Epistasis Blog

From the Computational Genetics Laboratory at Dartmouth Medical School (www.epistasis.org)

Friday, October 21, 2005

Open-Source MDR 0.6.1

The Dartmouth Computational Genetics Laboratory is pleased to announce the release of version 0.6.1 BETA of our open-source Multifactor Dimensionality Reduction (MDR) software package. Download information can be found here.

New features in MDR 0.6.1 include:

1) Search or wrapper algorithms

We have implemented the first of several different computational search or wrapper algorithms for identifying gene-gene interaction models when there are too many attributes (i.e. SNPs) to exhaustively evaluate. The first wrapper available is a random search. Future additions will include simulated annealing and a genetic algorithm, for example. A deterministic search strategy such as best first will also be added.

2) Additional filter algorithms

We have added the cross-product odds ratio (OR) to the filter list. This new metric computes the OR for each pairwise combination of levels within an attribute. It also computes the OR comparing each level to all others combined. The largest OR is returned and can be used to filter SNPs for further analysis with MDR. Note that OR of infinity are not returned. Rather, a cell with a zero count is changed to 1 when the OR is computed. This puts the OR on a scale that is easier to plot and easier to compare across other attributes for the purpose of filtering. Additional filter metrics such as information gain will be added soon.

Towards a proteome-scale map of the human protein-protein interaction network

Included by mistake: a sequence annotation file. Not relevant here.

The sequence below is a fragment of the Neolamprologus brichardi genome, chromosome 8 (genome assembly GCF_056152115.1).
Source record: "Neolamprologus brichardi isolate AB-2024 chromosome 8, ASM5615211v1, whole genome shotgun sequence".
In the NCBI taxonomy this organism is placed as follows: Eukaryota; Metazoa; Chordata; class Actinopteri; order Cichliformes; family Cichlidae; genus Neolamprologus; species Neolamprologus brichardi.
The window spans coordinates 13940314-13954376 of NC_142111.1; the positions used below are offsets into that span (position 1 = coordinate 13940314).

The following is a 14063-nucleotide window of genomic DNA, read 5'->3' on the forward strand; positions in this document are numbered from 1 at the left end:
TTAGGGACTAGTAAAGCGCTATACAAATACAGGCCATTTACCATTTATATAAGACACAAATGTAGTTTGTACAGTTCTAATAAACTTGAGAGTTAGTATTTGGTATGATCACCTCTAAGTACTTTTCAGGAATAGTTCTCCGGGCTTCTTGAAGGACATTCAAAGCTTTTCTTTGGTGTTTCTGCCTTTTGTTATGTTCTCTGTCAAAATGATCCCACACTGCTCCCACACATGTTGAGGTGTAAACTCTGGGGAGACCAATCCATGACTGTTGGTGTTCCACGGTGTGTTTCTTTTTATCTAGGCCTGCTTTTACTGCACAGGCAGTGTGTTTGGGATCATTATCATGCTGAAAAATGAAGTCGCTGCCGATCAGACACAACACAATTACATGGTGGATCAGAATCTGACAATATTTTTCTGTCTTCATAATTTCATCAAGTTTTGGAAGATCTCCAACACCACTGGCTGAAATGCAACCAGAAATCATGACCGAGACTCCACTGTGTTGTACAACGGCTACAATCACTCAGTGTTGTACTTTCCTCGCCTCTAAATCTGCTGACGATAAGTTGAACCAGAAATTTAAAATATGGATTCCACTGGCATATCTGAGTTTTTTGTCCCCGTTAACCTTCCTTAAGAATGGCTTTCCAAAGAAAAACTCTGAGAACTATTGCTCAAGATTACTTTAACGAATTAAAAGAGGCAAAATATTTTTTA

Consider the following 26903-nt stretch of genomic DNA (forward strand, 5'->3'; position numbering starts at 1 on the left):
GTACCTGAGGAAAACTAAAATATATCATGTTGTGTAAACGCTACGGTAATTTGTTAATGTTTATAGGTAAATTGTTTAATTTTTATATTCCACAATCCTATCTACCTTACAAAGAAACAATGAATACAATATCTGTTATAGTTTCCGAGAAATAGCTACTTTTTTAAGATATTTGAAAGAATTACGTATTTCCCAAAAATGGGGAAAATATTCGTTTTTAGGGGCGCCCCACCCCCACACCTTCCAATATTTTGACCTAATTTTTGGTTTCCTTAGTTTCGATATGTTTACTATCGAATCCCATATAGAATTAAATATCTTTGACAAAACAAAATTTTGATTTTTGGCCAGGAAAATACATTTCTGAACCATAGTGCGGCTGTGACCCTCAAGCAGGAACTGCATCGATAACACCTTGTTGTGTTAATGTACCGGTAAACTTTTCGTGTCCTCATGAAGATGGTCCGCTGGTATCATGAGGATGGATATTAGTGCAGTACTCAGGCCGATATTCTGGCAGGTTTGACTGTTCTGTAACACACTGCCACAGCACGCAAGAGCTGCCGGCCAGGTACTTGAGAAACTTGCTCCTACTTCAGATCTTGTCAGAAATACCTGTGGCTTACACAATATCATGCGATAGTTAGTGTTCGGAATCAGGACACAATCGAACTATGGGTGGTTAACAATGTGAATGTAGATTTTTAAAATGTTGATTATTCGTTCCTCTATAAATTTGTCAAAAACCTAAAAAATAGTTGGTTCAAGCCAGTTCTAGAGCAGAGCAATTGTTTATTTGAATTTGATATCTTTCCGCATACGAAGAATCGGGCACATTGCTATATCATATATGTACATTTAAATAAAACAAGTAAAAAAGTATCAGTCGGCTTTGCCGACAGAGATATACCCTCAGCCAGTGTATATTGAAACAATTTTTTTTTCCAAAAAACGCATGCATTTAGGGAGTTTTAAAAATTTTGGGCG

A new paper published in Nature reports results from systematic mapping of protein-protein interactions in humans. Understanding the human interactome will play an important role in understanding biological and statistical epistasis.

Rual JF et al. Towards a proteome-scale map of the human protein-protein interaction network. Nature. 2005 Oct 20;437(7062):1173-8. [PubMed]

Abstract

Systematic mapping of protein-protein interactions, or 'interactome' mapping, was initiated in model organisms, starting with defined biological processes and then expanding to the scale of the proteome. Although far from complete, such maps have revealed global topological and dynamic features of interactome networks that relate to known biological properties, suggesting that a human interactome map will provide insight into development and disease mechanisms at a systems level. Here we describe an initial version of a proteome-scale map of human binary protein-protein interactions. Using a stringent, high-throughput yeast two-hybrid system, we tested pairwise interactions among the products of approximately 8,100 currently available Gateway-cloned open reading frames and detected approximately 2,800 interactions. This data set, called CCSB-HI1, has a verification rate of approximately 78% as revealed by an independent co-affinity purification assay, and correlates significantly with other biological attributes. The CCSB-HI1 data set increases by approximately 70% the set of available binary interactions within the tested space and reveals more than 300 new connections to over 100 disease-associated proteins. This work represents an important step towards a systematic and comprehensive human interactome project.